mexico and its anti-US demeanor

Posted on June 3, 2007


Poor Miss USA.

What an awful time she had in Mexico City recently for the Miss Universe pageant.

To her immense credit, this year’s Miss USA, Rachel Smith, did not sink to the level of her tormentors and not only kept her composure, she also showed them what good breeding and grace is all about.

The unfortunate woman was the target of Mexican anger and angst against the US government. She faced hostility throughout her time in Mexico City, from the preliminary stages, right up to the night of the finals, when the crowds at the Auditorio Nacional booed her while she was answering questions from the judges.

That type of behavior from Mexicans is perplexing. Mexicans are generally extremely courteous, warm and hospitable to visitors. But their shocking behavior in front of an international audience highlights the tensions between the two neighbors.

American athletes have also been on the receiving end of abuse by Mexicans, most significantly in 2004, when American soccer players traveled for games to Mexico and faced crowds chanting “Osama, Osama” at them and booing when the Star-Spangled banner was played.

So while there are those who are risking life and limb to swim across treacherous waters, walk through arid deserts or scale high fences to get into the US for a better life for themselves and their families, there are those, such as the Mexican elite and government, who conveniently use the US as a boogeyman for much of the country’s troubles to whip up anti-US sentiments and deflect from their own failures.

It’s a strange dichotomy. People in the know confirm the New York Times’ analysis — many of the nation’s rich are busy enrolling their kids in American schools, so much so that one of the American schools in Mexico City isn’t really an American school anymore, as about 70 per cent of its students are actually Mexican.

But the Mexican audience’s reaction to poor Miss USA could enrage and even galvanize feelings against the immigration reform measures currently before Congress. It’s understandable how Americans would feel outrage at what’s regarded as an entitlement mentality by illegal immigrants, who were unwelcome in the first place, broke US laws to enter the country, and are now demanding to be granted amnesty and legal status.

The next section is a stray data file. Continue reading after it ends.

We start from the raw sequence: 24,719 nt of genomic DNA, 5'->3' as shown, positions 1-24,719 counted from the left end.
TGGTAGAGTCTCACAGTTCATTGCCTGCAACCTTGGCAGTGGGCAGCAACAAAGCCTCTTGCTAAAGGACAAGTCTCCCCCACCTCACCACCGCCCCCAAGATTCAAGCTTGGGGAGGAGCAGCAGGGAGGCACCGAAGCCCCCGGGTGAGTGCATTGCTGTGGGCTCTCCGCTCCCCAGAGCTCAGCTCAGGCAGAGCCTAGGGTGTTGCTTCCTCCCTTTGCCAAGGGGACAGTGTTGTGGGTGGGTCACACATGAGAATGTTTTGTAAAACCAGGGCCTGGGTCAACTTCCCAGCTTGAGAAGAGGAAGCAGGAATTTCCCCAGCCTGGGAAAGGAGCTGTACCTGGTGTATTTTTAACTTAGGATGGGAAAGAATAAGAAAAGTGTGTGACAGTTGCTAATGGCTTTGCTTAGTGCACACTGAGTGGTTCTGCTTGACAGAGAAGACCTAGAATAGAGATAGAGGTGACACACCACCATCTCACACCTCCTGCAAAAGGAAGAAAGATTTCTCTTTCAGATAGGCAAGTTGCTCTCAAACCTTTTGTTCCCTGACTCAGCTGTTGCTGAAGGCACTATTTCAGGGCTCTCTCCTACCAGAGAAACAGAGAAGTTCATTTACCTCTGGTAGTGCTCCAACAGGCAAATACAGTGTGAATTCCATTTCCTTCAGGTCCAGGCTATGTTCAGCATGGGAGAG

A country has a right to choose whom it welcomes into it. The US has the absolute right of preferring highly skilled or educated people to become guests workers or migrants. Many other developed countries have those rules. That attitude should not be seen as discriminatory. After all, why should countries like the US pay for the failed policies of the illegal immigrants’ governments? It doesn’t help that Mexico’s government is lobbying for the immigration reforms as its economy is actually heavily dependent on remittances from its citizens abroad, many of them illegal, to the tune of $20 billion last year. One could even accuse the Mexican authorities of abetting the illegal immigration, such as by calling illegal immigrants “heroes” and giving its illegals a “survival kit” when they attempt to sneak into the US. No wonder an estimated three quarters of the 12 million illegal immigrants in the US are Mexicans.

The plight of illegal immigrants is sympathetic and they ought to have a shot at a better life. But, after moving to Mexico City and witnessing the corruption, incompetence and the overall malaise of the Mexican government, which isn’t doing enough for its own citizens and fobbing its responsibilities off to a foreign government and people, I can understand the anger of those on the side of anti-illegal immigration. The US should not be Mexico’s safety net. Mexicans have to solve their own problems. It’s sad that the Mexican poor are unfortunate enough to be caught in this tug of war, but if they should blame anyone, it should be their own government.

On the other hand, big businesses in the US wanting cheap labor and hiring illegal immigrants to keep prices down should also be prosecuted. At the same time, consumers shouldn’t complain if prices went up.

Countries like Australia, Canada and those in the European Union have strict requirements about who they let in and also enforce deportation when those who don’t meet their requirements show up. A sovereign country like the US ought to have similar rules and should not have to feel apologetic if they sent more guards to the border or built more fences to secure the nation against illegal immigrants and stopped being lax about the issue.

And Miss USA should be proud of the dignity and class she displayed in the face of such ghastly behavior, even if it wasn’t personal.